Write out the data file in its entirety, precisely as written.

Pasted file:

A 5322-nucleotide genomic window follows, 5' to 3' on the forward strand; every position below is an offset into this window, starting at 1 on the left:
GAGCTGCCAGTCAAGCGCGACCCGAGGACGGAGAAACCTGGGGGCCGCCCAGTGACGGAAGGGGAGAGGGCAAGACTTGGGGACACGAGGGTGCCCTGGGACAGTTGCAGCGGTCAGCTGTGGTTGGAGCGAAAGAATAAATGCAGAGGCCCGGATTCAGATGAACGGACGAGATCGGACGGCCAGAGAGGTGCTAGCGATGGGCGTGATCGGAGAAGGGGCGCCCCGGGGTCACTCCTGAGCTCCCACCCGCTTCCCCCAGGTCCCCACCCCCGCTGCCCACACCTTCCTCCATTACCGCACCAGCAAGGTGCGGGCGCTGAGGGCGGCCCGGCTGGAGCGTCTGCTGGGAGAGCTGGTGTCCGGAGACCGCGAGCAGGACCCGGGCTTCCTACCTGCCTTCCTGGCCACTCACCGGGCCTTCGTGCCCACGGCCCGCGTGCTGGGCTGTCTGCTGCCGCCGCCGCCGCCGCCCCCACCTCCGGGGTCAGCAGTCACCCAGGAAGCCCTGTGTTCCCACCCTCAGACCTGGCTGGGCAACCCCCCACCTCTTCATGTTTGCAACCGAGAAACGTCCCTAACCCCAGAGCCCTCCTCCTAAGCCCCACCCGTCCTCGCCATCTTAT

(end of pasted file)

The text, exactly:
A 5322-nucleotide genomic window follows, 5' to 3' on the forward strand; every position below is an offset into this window, starting at 1 on the left:
GAGCTGCCAGTCAAGCGCGACCCGAGGACGGAGAAACCTGGGGGCCGCCCAGTGACGGAAGGGGAGAGGGCAAGACTTGGGGACACGAGGGTGCCCTGGGACAGTTGCAGCGGTCAGCTGTGGTTGGAGCGAAAGAATAAATGCAGAGGCCCGGATTCAGATGAACGGACGAGATCGGACGGCCAGAGAGGTGCTAGCGATGGGCGTGATCGGAGAAGGGGCGCCCCGGGGTCACTCCTGAGCTCCCACCCGCTTCCCCCAGGTCCCCACCCCCGCTGCCCACACCTTCCTCCATTACCGCACCAGCAAGGTGCGGGCGCTGAGGGCGGCCCGGCTGGAGCGTCTGCTGGGAGAGCTGGTGTCCGGAGACCGCGAGCAGGACCCGGGCTTCCTACCTGCCTTCCTGGCCACTCACCGGGCCTTCGTGCCCACGGCCCGCGTGCTGGGCTGTCTGCTGCCGCCGCCGCCGCCGCCCCCACCTCCGGGGTCAGCAGTCACCCAGGAAGCCCTGTGTTCCCACCCTCAGACCTGGCTGGGCAACCCCCCACCTCTTCATGTTTGCAACCGAGAAACGTCCCTAACCCCAGAGCCCTCCTCCTAAGCCCCACCCGTCCTCGCCATCTTAT